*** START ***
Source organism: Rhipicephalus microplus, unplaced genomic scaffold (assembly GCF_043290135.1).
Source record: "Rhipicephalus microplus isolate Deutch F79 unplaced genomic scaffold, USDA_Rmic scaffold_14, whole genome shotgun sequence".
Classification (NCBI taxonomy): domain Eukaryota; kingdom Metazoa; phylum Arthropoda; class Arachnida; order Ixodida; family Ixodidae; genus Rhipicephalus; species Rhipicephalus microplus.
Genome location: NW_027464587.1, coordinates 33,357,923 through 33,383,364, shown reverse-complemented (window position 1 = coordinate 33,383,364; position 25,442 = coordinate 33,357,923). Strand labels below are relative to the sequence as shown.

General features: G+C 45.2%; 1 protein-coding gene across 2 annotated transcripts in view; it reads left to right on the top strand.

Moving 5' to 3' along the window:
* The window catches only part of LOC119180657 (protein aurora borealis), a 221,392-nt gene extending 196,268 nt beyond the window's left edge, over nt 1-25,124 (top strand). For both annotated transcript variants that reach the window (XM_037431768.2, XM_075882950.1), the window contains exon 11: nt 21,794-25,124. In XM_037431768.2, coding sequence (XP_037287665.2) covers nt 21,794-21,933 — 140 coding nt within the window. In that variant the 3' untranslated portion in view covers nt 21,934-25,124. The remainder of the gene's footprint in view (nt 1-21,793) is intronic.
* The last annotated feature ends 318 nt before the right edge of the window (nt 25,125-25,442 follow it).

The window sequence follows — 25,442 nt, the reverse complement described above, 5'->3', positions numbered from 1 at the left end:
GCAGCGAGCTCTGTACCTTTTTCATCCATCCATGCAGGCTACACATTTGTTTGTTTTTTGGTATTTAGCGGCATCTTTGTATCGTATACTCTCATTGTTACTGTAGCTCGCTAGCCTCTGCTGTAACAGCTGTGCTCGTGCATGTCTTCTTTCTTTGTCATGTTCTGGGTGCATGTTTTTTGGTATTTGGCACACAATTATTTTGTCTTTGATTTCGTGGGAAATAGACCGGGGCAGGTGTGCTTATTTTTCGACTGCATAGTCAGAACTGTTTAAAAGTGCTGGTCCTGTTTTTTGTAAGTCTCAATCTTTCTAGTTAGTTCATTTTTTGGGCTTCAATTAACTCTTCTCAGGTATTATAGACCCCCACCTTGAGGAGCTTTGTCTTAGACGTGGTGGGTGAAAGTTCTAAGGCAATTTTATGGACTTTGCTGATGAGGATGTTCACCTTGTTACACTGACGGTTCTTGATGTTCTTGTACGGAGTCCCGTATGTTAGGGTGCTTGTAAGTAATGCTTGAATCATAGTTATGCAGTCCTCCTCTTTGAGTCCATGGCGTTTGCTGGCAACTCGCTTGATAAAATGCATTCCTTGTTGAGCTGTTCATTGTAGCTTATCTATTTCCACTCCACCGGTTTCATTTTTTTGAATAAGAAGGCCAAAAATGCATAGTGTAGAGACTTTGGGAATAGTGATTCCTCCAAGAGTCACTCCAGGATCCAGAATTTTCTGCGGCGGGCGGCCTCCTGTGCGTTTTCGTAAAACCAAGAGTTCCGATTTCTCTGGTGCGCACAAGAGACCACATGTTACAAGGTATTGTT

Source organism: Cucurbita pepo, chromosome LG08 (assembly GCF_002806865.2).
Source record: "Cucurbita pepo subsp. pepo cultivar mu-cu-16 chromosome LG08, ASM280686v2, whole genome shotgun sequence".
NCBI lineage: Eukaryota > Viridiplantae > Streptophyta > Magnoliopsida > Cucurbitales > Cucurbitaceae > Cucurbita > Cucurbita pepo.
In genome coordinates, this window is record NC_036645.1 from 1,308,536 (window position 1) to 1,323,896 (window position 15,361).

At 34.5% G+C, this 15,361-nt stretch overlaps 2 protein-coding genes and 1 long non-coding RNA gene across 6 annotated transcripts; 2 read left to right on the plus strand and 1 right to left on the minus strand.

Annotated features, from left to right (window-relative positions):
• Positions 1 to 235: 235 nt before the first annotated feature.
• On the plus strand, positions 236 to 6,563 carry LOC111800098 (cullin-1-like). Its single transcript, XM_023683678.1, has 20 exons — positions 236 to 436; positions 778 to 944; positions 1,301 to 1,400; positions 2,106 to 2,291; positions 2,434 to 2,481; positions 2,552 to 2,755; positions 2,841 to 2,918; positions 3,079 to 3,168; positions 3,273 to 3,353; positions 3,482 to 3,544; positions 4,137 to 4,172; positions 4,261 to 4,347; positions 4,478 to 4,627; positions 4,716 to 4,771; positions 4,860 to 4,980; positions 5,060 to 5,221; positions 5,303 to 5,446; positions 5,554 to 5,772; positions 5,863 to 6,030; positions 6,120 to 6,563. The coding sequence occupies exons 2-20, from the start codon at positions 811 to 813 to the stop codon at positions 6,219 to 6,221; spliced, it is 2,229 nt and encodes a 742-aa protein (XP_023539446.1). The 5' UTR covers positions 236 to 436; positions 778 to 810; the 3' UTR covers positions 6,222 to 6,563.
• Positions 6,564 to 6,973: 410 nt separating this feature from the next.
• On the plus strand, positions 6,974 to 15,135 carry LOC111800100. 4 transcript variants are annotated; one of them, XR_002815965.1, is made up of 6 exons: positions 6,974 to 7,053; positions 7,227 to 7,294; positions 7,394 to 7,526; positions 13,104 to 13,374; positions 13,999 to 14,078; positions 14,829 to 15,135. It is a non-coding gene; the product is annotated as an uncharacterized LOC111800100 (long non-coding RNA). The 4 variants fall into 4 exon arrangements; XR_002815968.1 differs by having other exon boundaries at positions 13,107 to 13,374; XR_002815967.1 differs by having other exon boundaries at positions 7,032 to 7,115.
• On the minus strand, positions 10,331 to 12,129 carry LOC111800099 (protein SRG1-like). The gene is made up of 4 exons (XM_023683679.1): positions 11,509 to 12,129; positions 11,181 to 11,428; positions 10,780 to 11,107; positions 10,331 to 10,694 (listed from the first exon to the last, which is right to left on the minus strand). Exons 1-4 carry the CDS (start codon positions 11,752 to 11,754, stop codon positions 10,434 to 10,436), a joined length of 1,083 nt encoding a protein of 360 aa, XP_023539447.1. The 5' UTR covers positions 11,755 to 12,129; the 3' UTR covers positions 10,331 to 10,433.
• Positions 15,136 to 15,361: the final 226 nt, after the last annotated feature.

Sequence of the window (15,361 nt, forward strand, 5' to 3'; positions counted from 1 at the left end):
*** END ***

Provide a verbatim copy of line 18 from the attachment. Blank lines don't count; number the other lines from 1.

• On the plus strand, positions 236 to 6,563 carry LOC111800098 (cullin-1-like). Its single transcript, XM_023683678.1, has 20 exons — positions 236 to 436; positions 778 to 944; positions 1,301 to 1,400; positions 2,106 to 2,291; positions 2,434 to 2,481; positions 2,552 to 2,755; positions 2,841 to 2,918; positions 3,079 to 3,168; positions 3,273 to 3,353; positions 3,482 to 3,544; positions 4,137 to 4,172; positions 4,261 to 4,347; positions 4,478 to 4,627; positions 4,716 to 4,771; positions 4,860 to 4,980; positions 5,060 to 5,221; positions 5,303 to 5,446; positions 5,554 to 5,772; positions 5,863 to 6,030; positions 6,120 to 6,563. The coding sequence occupies exons 2-20, from the start codon at positions 811 to 813 to the stop codon at positions 6,219 to 6,221; spliced, it is 2,229 nt and encodes a 742-aa protein (XP_023539446.1). The 5' UTR covers positions 236 to 436; positions 778 to 810; the 3' UTR covers positions 6,222 to 6,563.